Paralanguage and ad hoc concepts

Manuel Padilla Cruz


Ad hoc concept construction is regarded as a case of free pragmatic enrichment, so it is presented as a non-linguistically mandated process that is automatically accomplished during mutual parallel adjustment. Recent research suggests that this lexical pragmatic process may be marked and steered by various linguistic elements. These include evaluative morphemes, lexical and phrasal items adjacent to content words, and stylistic resources like repetition or rewording. This paper argues that paralanguage may fulfil a similar enacting function and finetune the conceptual representations arising from content words on the grounds of idiosyncratic, context-dependent features or shades, as well as propositional and non-propositional information about the speaker’s psychological states. However, the paper restricts this function to expressive interjections, prosodic inputs like pitch, contrastive stress and pace or tempo, and gestural inputs such as language-like gestures, pantomimes and emblems. Conative interjections, intonation and proper gesticulation would be excluded from contributing to lexical pragmatic processes.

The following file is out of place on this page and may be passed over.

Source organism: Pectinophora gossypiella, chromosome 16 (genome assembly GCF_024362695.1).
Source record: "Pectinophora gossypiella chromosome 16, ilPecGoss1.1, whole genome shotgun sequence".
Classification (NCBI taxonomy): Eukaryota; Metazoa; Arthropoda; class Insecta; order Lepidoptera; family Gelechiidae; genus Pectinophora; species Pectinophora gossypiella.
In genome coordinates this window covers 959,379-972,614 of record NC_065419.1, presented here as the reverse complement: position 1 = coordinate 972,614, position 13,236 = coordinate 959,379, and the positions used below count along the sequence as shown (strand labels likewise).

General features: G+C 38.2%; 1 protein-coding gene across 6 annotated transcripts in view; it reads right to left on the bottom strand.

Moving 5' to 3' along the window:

Publication history
Table of contents

In an endeavour to understand how hearers arrive at the speaker’s meaning, Deirdre Wilson has delved, along with Dan Sperber and colleagues, into the comprehension of content words and their contribution to communication (Sperber and Wilson 1986, 1995; Wilson and Sperber 2002, 2004, 2012). They regard lexical items like nouns, adjectives, verbs and adverbs as conceptual elements encoding, or activating, concepts with a denotation. However, they treat their associated concepts as not full-fledged mental objects capable of capturing what the speaker actually means. Rather, they approach them as fairly general, schematic entities requiring inferential finetuning. Made during mutual parallel adjustment, such finetuning results in particularised concepts. Due to their specificity and context-sensitiveness, these concepts are dubbed ad hoc (Sperber and Wilson 1997, 1998, 2012; Carston 2000, 2002a).

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